I am now more than proficient with wikis and podcasts. Not only to I know a fair amount about setting them up, but I also have ideas on what kind of content to use with them. I'm more confident with my abilities, both at the IT level, and the CS level. Once again, everyone I talk to about my dual degrees says I'm going to have my pick of jobs.
I've picked up some new hints on great tools to use in the next year. Google Custom Search Engine will get used as soon as I'm back at work for the GSLIS. Until I can get MediaWiki installed on my server, Sarah and I might use PBwiki for planning our wedding. The screen-to-flash tutorial creator Wink I think might already be handy for a colleague, and I hope for me soon, as well. Just talking to folks, I got turned on to a Firefox extention that lets me to browser screen captures quickly and easily. And, I can't forget all the wonderful Web 2.0 search tools presented by Mary Ellen Bates.
I've always cared about the environment, but Al Gore's speech was that much more energizing to really do something about it. The free pedometer's from Thompson and the Social Science Division added that much more encouragement to use my own leg power to get around.
I'm also more caught up on the latest issues surrounding copyright and collaboration. I have a better idea what I need to do when I do any kind of digitization. I'm also more educated on Creative Commons, and how to utilize it for better information dissemination.
I have met so many wonderful people here, I doubt I could list them all even if I had my stack of recieved business cards in front of me. I can group them into several large groups, and thank them that way for their contribution to my conference experience.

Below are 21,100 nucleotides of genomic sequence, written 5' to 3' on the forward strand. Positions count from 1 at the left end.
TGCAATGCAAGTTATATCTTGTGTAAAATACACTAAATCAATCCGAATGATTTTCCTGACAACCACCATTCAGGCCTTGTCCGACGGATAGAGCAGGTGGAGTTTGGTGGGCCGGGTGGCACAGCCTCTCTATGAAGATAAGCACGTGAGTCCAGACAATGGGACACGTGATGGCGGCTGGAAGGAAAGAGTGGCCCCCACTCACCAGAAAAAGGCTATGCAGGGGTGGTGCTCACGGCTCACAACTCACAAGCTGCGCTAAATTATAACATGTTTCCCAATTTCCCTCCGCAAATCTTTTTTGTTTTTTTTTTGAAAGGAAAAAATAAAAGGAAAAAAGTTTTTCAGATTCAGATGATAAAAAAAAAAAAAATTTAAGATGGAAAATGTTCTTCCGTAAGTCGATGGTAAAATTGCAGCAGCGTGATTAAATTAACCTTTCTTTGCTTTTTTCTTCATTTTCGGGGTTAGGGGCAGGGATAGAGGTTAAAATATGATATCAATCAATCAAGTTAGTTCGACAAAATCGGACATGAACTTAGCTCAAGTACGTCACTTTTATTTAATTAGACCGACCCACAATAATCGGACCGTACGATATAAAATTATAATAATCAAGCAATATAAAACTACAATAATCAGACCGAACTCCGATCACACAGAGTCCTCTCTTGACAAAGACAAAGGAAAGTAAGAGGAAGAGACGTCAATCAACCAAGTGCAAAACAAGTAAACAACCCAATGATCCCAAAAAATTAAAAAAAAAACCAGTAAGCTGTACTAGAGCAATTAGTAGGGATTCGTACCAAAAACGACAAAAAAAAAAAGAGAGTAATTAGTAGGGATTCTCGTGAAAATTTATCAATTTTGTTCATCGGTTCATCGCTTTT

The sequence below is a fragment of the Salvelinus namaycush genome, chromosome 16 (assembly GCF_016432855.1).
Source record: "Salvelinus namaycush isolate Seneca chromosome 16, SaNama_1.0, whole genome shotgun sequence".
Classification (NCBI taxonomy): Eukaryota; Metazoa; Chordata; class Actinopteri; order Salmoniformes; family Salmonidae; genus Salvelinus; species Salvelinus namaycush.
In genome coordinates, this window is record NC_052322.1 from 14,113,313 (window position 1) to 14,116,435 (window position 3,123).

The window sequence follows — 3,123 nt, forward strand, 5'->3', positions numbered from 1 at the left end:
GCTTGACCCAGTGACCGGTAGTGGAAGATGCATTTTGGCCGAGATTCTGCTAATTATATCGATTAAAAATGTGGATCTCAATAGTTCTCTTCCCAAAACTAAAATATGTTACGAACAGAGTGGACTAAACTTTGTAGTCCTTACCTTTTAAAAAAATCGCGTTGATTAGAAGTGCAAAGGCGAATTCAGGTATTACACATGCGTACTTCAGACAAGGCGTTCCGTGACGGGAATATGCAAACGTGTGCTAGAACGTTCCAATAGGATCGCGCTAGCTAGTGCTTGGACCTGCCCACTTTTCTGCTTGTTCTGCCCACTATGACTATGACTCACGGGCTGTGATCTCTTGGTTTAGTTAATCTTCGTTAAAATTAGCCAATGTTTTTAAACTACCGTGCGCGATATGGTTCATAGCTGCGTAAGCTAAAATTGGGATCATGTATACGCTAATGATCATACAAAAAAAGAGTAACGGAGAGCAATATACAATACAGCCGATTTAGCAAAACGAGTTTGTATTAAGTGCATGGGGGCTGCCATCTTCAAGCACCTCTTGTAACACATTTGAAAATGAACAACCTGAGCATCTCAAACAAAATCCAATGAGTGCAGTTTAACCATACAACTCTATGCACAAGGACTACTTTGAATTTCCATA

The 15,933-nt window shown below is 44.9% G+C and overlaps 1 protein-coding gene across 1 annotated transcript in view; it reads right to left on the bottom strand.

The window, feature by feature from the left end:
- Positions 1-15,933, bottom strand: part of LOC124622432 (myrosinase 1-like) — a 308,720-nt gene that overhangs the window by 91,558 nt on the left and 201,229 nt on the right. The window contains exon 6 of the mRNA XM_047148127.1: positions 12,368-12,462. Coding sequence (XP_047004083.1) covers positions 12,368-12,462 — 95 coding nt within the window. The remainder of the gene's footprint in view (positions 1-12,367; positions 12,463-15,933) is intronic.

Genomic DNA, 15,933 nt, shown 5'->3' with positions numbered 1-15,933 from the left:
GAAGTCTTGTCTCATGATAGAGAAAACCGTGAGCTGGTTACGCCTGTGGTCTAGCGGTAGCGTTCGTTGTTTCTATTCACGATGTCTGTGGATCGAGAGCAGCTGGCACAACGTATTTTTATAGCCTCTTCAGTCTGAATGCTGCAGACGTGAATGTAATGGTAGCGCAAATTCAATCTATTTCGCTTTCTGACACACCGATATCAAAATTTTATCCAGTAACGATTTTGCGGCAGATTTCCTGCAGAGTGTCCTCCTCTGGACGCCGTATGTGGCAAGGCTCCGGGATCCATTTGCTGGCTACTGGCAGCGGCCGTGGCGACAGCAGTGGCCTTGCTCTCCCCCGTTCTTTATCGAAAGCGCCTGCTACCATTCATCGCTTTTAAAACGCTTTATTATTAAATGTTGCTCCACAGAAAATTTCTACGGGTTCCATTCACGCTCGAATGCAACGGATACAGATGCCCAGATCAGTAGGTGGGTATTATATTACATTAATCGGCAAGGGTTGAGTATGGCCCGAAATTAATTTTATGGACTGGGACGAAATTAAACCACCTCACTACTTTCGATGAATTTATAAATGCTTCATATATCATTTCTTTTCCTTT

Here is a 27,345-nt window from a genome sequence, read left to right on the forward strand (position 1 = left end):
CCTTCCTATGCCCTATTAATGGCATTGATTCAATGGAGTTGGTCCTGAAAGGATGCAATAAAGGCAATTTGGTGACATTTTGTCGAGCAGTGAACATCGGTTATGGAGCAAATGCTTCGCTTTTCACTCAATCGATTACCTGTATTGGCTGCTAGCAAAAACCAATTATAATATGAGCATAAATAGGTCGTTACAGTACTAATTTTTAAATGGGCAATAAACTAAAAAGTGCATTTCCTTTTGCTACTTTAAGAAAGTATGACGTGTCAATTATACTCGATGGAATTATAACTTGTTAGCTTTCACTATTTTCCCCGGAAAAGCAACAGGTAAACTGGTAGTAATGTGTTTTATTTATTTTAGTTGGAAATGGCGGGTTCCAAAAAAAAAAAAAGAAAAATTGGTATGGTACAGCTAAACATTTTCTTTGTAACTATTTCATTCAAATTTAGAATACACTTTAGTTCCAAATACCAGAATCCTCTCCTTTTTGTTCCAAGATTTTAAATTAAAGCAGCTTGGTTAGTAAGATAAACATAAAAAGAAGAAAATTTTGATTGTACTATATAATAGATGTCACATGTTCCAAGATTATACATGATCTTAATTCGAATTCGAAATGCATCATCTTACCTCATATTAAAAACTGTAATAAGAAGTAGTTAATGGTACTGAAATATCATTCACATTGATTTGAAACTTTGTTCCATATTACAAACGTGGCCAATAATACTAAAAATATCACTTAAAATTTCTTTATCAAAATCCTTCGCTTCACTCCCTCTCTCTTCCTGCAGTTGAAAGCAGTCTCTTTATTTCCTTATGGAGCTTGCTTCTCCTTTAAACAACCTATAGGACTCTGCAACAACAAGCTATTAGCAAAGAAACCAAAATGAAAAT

- Rhode Island chapter (namely Bill Anger and Jane Loescher)
- Boston chapter (particularly Dave Ware, who has been phenomenal to me this whole conference)
- Kentucky chapter (Leoma, James, Stacey, Alex, Valerie, Liz, and all the rest. They were incredibly nice to me, and let me crash their dinner and drinks time last night)
- IT Division (which has quite the overlap with the above mentioned chapters)
- The SLA Bloggers (you're all going into my reader!)
- The vendors and instructors from all the myriad companies who sponsored SLA 2007
- All the wonderful folks I've met in classes, at parties and in passing.
Hanging out with the IT division has led me to fall into the position of possibly being Chair Elect of something this coming year. Since this is one of the things I mentioned specifically in my stipend-winning essay that I'd like to do, I feel that much more successful about my journey out here.
What I'll do differently in Seattle:
- Bring business cards. I should actually have an official affiliation by then, so this should be easy enough to do.
- Not be moving the same week as the conference. This is stressful for everyone.
- Bring a PDA or smaller laptop. This old Inspiron is a shoulder-killer.
- Sign up as an SLA Blogger. Official access to the press room would be really nice.
- Plan more relax time. I ran my self pretty ragged this conference, and while I got a lot out of doing it, I think I'd prefer to take some more evenings off (at least partially) next time.
- Attend with Sarah! I'm really hoping she'll decide SLA is right for her, and that she'll be able to get away for the conference dates. Her presence would make the conference truly perfect.
Well, time to wrap this up, and start moving towards the airport.